At the mention of penguins one may immediately think of Antarctica, however the Subantarctic Islands of New Zealand and Australia are the breeding sites for a number of species of penguins including the Gentoo, King and Eastern Rockhopper penguins, which many people are familiar with, however the endemic Yellow-eyed, Snare’s Crested, Erect-crested and Royal Penguins people may be less familiar with. The Snare’s Crested penguin nests only on the tiny Snares Islands and the Erect-crested penguins breed only on the tiny Bounty Islands (26,000 pairs) and the Antipodes Islands (42,500 pairs). The curious and incredibly charismatic Royal Penguins only breed on remote Macquarie Island, some two-thousand kilometres south-east of Australia. With an estimated 850,000 pairs the population is considered stable, but more research is needed to find out where the birds go once they leave the island after the breeding season. The Yellow-eyed penguin (Hoiho), is the World’s Rarest Penguin, with two genetically distinct populations – the northern population on New Zealand’s South Island and the southern population on the Auckland and Campbell Islands. The northern population has suffered a 65% decline in the last twenty years and is estimated at only 265 breeding pairs. The Auckland Islands’ population in 2019 was estimated to be 570 breeding pairs, while the last population estimate of 399 breeding pairs at Campbell Island was in 1992 with no recent estimates.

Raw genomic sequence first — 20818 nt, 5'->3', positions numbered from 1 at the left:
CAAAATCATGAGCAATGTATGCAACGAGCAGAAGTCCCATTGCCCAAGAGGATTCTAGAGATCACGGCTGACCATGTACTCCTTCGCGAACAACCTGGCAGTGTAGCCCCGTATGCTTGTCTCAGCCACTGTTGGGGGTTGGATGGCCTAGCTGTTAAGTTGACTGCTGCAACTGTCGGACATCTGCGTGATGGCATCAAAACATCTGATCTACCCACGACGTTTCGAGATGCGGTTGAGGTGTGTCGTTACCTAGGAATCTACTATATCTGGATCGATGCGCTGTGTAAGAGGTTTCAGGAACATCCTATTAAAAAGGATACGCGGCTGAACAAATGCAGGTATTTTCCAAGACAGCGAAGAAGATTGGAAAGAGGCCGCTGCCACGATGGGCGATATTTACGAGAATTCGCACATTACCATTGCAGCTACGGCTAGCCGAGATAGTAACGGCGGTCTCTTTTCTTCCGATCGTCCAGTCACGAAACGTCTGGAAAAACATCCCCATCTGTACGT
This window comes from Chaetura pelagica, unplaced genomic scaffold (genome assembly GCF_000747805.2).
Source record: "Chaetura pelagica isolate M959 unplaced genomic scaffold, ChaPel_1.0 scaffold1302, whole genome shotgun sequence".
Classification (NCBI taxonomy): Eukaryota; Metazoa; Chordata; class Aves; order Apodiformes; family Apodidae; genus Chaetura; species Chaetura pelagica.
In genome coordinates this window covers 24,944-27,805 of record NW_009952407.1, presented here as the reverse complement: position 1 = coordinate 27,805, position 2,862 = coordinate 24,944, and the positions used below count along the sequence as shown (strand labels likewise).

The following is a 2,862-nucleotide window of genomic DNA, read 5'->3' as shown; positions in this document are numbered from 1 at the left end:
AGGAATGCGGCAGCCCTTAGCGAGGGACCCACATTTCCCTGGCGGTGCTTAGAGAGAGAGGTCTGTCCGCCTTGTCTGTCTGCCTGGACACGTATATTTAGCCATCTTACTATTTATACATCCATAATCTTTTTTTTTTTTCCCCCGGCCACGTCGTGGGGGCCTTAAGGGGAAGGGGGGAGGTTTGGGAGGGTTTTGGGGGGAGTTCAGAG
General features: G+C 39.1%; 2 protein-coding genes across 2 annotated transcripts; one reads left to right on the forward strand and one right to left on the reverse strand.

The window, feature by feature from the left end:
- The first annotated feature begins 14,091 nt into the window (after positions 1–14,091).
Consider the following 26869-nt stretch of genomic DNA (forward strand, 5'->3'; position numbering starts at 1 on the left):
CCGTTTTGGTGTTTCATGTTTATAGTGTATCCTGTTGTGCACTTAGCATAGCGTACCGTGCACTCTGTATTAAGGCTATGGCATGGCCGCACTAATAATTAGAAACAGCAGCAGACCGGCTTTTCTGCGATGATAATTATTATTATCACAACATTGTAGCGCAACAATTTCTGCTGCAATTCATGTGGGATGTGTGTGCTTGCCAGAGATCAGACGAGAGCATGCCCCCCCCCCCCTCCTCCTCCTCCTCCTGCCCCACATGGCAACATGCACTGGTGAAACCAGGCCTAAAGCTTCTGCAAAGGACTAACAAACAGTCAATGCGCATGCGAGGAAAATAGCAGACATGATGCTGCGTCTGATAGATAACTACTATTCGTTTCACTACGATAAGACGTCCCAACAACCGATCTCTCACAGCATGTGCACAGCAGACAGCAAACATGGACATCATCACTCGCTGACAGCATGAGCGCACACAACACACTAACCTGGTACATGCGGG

The thrill of seeing animals like those mentioned above, which are endemic to a particular area, is somewhat tempered with the realisation of the fragility of these animals. Natural and man-made threats can potentially tip these already vulnerable species to the brink of extinction. Their protection and ongoing security need to be a priority, because losing these species just does not bear to think about. This makes unique places like the Subantarctic islands so very important to preserve.
We assume with the harsh environment of the Southern Ocean, there would be little plant life on the Subantarctic Islands, so what sort of plants do survive in such a challenging climate and how have they adapted to the harsh conditions?